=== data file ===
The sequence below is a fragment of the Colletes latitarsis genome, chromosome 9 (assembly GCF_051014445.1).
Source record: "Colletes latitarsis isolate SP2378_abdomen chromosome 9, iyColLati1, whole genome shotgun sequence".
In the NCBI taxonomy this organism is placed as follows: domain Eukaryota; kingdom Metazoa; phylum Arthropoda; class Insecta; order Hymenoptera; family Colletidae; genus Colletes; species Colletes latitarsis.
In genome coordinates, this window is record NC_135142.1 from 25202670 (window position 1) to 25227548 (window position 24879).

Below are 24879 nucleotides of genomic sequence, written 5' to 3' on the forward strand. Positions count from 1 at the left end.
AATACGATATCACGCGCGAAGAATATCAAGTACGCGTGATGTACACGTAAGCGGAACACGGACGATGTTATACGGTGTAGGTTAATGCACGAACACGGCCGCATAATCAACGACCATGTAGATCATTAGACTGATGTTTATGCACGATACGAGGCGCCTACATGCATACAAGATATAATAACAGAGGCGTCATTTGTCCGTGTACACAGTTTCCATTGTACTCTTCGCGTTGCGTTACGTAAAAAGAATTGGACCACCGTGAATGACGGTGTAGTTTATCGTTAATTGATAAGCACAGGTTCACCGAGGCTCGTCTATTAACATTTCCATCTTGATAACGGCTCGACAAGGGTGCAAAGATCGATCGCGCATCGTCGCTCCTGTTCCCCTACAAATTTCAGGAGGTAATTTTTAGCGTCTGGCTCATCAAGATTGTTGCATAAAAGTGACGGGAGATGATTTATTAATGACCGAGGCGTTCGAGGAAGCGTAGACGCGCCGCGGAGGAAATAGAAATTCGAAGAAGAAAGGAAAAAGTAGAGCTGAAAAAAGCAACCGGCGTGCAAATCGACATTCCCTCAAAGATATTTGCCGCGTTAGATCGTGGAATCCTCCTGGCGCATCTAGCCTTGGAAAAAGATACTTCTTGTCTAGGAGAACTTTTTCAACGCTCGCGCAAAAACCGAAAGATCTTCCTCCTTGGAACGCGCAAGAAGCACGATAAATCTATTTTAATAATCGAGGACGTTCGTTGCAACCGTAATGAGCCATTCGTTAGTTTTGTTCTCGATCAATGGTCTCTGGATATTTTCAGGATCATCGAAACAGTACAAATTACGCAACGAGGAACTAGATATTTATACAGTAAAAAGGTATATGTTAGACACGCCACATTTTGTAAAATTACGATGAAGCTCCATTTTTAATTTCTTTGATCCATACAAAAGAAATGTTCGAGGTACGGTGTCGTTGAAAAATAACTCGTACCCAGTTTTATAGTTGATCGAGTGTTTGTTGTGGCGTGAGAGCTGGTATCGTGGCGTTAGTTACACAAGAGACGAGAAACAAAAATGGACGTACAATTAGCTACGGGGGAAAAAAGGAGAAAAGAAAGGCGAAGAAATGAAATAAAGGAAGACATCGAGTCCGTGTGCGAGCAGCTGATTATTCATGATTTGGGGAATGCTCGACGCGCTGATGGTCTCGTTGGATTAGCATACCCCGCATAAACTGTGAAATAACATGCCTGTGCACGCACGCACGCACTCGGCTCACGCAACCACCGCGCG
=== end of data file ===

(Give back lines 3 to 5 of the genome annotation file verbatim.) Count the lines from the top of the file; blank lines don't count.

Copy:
In the NCBI taxonomy this organism is placed as follows: domain Eukaryota; kingdom Metazoa; phylum Arthropoda; class Insecta; order Hymenoptera; family Colletidae; genus Colletes; species Colletes latitarsis.
In genome coordinates, this window is record NC_135142.1 from 25202670 (window position 1) to 25227548 (window position 24879).

Below are 24879 nucleotides of genomic sequence, written 5' to 3' on the forward strand. Positions count from 1 at the left end.